1. While it’s plausible that open borders would be Pareto superior even without redistribution, I think there is a sufficient chance of identifiable subsets of the native population being modestly hurt that a keyhole solution would be better for a more guaranteed Pareto superiority.

      Regarding who needs to be sold on open borders, I think there is ample opposition to open borders from the left as well as the right, though with some important differences. My recent blog post highlighted some of the differences as I perceive/understand them.

  5. What I like about the scheme is its reliance on taxes, rather than upfront tariffs, which eliminates the need to determine at point of entry how long the person intends to stay. However, the absence of a huge upfront payment may be viewed as bad by some people. To take a somewhat different type of example, in the home loan/mortgage industry, eliminating the need for down payments is believed by many to lead to an increase of default risk, because a huge downpayment serves as a deterrent to people who may lack the financial resources or the seriousness to pay their installments on time. I’m wondering what you think of an analogous concern in the case of migration.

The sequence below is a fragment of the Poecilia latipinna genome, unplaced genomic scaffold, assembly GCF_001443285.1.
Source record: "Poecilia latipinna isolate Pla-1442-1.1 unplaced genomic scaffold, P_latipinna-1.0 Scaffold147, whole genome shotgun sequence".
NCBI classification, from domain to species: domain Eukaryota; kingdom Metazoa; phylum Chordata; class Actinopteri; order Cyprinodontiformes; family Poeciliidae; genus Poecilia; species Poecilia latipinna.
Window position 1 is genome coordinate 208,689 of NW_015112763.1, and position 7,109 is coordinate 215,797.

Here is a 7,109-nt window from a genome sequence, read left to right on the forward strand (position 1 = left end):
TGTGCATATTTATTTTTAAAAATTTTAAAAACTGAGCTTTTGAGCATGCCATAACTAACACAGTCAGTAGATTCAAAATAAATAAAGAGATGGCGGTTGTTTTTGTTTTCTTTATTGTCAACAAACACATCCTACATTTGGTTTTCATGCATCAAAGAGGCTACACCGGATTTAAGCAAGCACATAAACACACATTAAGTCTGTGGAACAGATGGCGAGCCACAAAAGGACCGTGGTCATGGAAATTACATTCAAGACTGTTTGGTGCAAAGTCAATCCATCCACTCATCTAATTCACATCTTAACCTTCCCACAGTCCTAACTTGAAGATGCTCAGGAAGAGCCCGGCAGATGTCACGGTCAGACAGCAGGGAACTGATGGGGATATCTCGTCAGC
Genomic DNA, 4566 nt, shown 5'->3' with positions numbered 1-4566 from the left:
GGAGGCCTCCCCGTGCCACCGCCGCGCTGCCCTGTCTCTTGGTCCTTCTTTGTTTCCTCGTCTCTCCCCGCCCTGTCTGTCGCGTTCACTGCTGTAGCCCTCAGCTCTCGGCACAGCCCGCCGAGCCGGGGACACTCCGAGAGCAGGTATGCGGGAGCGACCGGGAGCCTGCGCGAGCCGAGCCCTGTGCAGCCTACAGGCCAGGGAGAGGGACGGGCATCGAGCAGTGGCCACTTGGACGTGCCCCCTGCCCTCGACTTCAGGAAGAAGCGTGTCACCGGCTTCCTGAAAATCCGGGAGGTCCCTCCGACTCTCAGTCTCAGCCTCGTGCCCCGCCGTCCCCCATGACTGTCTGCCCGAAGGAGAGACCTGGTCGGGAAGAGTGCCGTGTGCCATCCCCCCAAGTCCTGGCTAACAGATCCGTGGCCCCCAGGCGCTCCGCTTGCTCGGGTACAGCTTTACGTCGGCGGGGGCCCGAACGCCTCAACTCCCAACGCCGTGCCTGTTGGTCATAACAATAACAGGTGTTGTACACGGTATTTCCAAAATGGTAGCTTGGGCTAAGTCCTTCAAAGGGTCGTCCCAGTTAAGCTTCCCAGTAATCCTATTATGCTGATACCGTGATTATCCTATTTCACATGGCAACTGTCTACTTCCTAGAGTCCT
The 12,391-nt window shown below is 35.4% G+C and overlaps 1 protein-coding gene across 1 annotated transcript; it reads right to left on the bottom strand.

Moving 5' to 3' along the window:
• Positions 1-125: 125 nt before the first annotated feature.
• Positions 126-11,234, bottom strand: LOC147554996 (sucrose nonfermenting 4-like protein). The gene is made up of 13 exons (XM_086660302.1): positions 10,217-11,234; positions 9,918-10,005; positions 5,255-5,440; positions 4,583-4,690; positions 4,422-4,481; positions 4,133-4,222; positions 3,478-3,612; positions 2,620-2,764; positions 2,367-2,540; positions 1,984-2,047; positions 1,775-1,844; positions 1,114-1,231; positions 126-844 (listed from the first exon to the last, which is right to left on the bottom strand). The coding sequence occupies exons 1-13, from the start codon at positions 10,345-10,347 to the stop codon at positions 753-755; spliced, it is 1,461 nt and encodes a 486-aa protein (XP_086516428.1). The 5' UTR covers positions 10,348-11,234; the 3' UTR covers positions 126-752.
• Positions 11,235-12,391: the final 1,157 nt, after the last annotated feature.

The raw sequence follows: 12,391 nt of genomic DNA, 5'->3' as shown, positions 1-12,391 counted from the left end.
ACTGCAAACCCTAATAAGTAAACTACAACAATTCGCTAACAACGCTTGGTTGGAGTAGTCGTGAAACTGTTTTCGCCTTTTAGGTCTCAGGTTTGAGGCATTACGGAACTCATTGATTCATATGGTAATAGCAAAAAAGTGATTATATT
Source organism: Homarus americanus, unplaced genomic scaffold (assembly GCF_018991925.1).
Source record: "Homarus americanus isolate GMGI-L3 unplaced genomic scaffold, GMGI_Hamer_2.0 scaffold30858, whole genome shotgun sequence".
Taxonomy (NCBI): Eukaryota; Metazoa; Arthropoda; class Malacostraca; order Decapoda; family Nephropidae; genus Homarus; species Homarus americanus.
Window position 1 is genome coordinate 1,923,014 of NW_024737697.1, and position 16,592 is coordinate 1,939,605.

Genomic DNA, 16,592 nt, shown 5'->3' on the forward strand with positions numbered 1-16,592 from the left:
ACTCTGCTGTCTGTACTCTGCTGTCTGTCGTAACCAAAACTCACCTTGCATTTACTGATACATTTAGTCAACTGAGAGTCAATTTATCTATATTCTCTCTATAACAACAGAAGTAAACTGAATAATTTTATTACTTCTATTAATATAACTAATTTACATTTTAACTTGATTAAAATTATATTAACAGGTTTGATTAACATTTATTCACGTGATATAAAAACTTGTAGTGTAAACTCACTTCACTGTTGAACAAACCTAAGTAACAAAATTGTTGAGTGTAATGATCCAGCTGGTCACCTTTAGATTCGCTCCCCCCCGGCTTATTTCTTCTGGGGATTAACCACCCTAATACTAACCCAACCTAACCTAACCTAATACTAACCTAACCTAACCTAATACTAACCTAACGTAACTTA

Also, even as things currently stand, the US requires various visa applicants to pay fees for certain criminal and background checks. However, I suspect that these fees would likely go up considerably under more open borders, because as things currently stand, the US government relies on employers and degree-granting institutions sponsoring the authorization of the worker/student to have a strong incentive against selecting criminals. Under more open borders, the investigatory costs of criminal and background checks may be higher, so these fees would probably be quite high, probably more significant for migrants and visitors (especially from countries close to the US) than the refundable mandatory return deposit.

    I think that a case could be made to basically eliminate the multitude of visa categories, but offer special discounts on the (generally high) background check fees for people who already have an authorization from a reputed college or employer. Colleges or employers that sponsor people who “turn out to be criminals” in sufficiently nontrivial percentages will lose that discount (the discount could be tiered one instead of a single number) so that they have an incentive to do their own due diligence for applicants. This would also discourage diploma mills for criminals. Self-motivated sojourners, who do not already have a job or educational plan lined up, would have to pay the full no-discount background check fee, which would still be affordable. The fee, however, would only be an entry fee, and would not bind the person to staying with that employer or educational institution.